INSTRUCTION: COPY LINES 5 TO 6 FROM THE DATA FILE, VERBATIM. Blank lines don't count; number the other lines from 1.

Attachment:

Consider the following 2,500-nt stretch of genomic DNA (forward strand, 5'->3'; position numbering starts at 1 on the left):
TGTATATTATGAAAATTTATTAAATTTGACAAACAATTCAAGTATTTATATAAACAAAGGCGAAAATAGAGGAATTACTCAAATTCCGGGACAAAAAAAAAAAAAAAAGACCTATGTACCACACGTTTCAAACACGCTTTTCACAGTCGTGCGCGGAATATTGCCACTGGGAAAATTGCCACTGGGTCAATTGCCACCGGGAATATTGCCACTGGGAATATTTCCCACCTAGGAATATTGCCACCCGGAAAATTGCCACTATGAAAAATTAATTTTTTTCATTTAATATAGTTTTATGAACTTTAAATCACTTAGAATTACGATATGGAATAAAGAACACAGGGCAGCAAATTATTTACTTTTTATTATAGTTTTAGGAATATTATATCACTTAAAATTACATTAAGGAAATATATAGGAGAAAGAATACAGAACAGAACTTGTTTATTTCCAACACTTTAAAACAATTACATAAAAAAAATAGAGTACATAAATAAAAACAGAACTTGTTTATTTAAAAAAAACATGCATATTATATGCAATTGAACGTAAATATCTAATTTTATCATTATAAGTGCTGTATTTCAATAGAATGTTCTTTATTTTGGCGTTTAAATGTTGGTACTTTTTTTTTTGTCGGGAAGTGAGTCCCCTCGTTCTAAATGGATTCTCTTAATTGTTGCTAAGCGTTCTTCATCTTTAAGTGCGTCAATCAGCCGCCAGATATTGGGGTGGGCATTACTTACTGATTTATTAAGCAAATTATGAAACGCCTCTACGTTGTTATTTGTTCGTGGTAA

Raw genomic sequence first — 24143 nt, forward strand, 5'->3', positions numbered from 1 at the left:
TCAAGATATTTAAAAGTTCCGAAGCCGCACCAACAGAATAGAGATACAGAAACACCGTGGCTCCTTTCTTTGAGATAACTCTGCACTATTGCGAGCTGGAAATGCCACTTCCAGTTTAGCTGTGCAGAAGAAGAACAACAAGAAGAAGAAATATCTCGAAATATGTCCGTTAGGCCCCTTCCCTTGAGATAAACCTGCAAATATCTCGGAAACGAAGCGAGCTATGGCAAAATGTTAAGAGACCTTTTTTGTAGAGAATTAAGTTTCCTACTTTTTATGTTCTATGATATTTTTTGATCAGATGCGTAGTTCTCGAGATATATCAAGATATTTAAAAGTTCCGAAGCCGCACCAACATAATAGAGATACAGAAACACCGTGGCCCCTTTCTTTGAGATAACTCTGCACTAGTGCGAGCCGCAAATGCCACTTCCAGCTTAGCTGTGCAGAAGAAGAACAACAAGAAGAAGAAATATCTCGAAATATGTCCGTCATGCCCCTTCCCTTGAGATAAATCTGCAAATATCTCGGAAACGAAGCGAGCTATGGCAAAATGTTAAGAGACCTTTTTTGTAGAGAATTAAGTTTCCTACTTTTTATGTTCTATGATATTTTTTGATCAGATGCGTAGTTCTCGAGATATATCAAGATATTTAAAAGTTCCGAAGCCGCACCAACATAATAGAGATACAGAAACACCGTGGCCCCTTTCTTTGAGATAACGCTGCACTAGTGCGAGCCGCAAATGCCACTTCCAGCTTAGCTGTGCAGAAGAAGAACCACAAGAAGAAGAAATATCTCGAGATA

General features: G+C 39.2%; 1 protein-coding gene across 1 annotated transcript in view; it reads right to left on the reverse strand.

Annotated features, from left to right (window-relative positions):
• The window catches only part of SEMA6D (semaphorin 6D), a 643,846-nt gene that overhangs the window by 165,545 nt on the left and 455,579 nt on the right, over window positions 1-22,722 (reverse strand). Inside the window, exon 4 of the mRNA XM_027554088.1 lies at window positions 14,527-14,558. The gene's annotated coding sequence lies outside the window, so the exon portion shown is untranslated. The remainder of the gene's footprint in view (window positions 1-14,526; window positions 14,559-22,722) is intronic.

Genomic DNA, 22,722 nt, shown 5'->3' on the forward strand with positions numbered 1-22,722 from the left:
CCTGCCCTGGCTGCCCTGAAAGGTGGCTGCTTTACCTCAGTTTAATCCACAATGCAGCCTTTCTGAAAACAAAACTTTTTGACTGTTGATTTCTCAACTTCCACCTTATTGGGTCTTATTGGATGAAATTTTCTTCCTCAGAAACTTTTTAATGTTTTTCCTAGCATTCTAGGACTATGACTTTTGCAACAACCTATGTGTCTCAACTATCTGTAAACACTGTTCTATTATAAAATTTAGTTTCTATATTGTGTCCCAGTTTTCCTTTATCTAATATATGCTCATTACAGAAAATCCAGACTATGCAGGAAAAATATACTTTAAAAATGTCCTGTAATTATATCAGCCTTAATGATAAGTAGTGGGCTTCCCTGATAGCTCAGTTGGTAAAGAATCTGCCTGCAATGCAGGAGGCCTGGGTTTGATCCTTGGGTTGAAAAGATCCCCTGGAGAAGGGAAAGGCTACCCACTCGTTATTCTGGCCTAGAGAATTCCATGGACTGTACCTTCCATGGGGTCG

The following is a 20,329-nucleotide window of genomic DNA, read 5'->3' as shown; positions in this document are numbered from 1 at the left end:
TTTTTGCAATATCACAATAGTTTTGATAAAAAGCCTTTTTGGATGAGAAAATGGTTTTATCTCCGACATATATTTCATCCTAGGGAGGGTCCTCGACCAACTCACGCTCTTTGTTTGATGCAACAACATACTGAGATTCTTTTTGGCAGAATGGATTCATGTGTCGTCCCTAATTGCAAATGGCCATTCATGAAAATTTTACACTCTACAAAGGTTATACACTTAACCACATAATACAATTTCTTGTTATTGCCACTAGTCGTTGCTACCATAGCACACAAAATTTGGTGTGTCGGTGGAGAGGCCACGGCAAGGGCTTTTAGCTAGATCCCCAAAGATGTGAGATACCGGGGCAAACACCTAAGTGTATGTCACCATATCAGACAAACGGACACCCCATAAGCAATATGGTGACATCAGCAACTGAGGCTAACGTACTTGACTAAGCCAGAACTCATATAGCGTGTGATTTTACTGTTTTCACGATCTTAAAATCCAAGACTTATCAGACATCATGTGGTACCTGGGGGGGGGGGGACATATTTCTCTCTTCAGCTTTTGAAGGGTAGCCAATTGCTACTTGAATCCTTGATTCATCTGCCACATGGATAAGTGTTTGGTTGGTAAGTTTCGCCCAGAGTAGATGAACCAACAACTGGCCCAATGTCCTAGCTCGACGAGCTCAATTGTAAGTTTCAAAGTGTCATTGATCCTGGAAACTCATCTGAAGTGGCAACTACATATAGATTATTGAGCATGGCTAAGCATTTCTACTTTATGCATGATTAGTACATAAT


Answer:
General features: G+C 39.2%; 1 protein-coding gene across 1 annotated transcript in view; it reads right to left on the reverse strand.

Annotated features, from left to right (window-relative positions):